I am a political scientist and Senior Researcher at VIVE – The Danish Center for Social Science Research

Most of my research is within the field of political behavior and psychology. Substantively, my research focuses on issues such as citizen trust in politicians, attitudes on economic inequality, the use of numerical rhetoric among politicians and news media coverage of politics and politicians. For more, check out my Publications or Google Scholar.

Methodologically, most of my work is based on surveys and experiments, although I also do some research based on register data, content analyses and qualitative interviews.

Diana Mutz and I were recently awarded the 2020 Best Paper Award in Political Science Research and Methods (PRSM) for our articleAttitudes Toward Economic Inequality: The Illusory Agreement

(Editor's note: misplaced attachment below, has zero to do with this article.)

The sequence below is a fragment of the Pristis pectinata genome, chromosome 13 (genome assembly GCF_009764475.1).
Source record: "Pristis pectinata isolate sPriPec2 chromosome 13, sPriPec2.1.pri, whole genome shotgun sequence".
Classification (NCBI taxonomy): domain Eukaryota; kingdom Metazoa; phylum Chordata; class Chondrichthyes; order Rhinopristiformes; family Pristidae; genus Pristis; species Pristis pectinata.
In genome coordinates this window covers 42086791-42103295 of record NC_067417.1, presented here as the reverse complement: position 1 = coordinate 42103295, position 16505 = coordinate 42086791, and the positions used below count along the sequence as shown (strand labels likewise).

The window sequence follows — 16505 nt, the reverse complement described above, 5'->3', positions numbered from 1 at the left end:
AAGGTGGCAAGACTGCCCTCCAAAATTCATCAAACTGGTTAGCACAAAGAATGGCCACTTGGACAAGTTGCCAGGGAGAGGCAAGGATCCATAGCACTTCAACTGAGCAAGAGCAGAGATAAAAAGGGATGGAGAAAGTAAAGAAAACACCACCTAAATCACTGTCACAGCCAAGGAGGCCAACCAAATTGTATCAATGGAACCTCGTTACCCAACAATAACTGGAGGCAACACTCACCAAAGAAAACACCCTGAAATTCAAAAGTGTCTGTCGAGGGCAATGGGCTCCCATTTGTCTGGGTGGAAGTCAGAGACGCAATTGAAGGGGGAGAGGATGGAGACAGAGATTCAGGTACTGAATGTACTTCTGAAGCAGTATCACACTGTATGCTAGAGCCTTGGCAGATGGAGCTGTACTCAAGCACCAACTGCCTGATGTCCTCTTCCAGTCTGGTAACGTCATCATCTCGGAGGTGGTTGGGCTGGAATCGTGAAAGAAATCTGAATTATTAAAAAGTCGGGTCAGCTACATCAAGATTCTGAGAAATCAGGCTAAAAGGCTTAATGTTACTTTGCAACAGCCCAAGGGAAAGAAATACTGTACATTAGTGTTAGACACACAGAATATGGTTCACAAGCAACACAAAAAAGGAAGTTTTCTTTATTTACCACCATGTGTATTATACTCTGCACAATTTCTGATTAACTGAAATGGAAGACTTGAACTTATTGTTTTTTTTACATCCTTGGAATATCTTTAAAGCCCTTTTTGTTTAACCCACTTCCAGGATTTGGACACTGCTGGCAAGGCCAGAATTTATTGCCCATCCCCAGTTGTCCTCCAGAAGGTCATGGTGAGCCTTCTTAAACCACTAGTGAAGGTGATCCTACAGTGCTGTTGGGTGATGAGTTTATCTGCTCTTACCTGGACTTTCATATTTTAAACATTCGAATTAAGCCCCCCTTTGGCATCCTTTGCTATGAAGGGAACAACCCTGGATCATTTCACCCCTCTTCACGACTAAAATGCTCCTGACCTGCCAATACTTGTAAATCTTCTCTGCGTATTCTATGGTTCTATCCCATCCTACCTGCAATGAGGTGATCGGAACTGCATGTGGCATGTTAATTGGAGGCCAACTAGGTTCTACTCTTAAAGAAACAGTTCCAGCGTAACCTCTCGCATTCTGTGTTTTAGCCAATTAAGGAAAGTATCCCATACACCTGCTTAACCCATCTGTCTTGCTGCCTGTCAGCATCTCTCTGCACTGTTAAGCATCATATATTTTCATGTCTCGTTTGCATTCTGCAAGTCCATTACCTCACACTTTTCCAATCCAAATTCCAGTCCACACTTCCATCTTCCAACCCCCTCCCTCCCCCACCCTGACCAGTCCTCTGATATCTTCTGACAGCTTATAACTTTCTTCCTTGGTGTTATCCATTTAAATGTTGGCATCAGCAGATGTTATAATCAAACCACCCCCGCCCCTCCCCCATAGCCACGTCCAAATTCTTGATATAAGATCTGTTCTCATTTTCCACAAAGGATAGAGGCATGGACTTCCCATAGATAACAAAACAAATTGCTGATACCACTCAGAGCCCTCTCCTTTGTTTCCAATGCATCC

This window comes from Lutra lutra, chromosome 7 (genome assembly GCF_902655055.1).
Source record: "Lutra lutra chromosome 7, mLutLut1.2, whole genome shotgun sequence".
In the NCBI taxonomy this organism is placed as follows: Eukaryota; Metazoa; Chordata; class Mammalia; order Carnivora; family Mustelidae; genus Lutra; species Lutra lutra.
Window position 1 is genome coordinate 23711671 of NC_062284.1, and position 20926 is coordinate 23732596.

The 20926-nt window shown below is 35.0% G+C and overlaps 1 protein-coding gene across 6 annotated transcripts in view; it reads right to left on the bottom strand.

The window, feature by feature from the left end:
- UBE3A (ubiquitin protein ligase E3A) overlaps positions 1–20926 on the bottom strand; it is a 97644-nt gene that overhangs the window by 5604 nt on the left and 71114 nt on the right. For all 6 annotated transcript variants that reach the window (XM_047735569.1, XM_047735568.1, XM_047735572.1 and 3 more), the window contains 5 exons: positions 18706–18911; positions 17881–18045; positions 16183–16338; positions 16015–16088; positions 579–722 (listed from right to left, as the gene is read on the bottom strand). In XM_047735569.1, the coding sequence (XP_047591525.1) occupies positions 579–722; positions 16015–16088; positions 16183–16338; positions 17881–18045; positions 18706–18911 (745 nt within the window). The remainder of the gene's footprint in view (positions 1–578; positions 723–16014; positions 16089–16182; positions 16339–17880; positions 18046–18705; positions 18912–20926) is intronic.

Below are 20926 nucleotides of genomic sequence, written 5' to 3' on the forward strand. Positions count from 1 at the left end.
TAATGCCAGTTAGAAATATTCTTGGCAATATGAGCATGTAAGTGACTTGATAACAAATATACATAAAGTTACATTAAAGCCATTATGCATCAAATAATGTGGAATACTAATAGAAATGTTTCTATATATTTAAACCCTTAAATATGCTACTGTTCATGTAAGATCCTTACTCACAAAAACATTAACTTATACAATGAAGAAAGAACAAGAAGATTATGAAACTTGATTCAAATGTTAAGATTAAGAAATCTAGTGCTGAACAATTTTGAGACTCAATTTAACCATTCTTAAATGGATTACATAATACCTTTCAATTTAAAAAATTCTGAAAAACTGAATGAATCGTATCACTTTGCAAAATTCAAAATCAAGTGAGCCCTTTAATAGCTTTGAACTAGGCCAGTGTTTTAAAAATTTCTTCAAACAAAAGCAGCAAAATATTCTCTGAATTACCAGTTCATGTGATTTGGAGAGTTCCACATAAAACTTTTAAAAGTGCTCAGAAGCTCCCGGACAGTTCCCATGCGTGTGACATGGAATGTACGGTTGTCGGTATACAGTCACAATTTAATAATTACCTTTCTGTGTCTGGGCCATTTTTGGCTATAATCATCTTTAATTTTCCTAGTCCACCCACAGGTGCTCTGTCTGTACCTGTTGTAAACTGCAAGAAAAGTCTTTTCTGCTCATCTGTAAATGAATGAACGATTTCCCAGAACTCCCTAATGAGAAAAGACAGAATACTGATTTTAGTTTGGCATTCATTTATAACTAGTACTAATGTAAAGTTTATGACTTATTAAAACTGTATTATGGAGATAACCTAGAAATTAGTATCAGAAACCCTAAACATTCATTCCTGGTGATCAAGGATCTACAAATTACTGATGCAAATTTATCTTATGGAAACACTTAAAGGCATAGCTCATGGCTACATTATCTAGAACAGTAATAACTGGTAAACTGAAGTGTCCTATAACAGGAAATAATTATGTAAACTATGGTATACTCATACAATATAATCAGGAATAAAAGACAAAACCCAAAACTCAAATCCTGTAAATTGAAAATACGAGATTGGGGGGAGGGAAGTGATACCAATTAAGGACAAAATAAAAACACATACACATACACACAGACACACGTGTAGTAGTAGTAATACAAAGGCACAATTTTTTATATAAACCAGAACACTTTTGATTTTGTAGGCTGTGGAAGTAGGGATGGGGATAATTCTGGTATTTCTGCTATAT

Abstract: Recent studies of attitudes toward economic inequality suggest that most people around the world prefer very low levels of inequality, despite well-known trends toward greater inequality within many countries. Even within countries, people across the political spectrum are said to be in remarkable agreement about the ideal level of economic inequality. Using survey data from 40 countries and a novel survey experiment in the United States, we show that this apparent agreement is illusory. When relying on a widely used cross-national survey measure of Ideal Pay Ratios, preferred levels of inequality are heavily influenced by two well-documented sources of perceptual distortion: the anchoring effect and ratio bias. These effects are substantial and many times larger than the influence of fundamental political predispositions. As a result, these cross-national survey measures tapping preferences regarding economic inequality produce misleading conclusions about desired levels of inequality.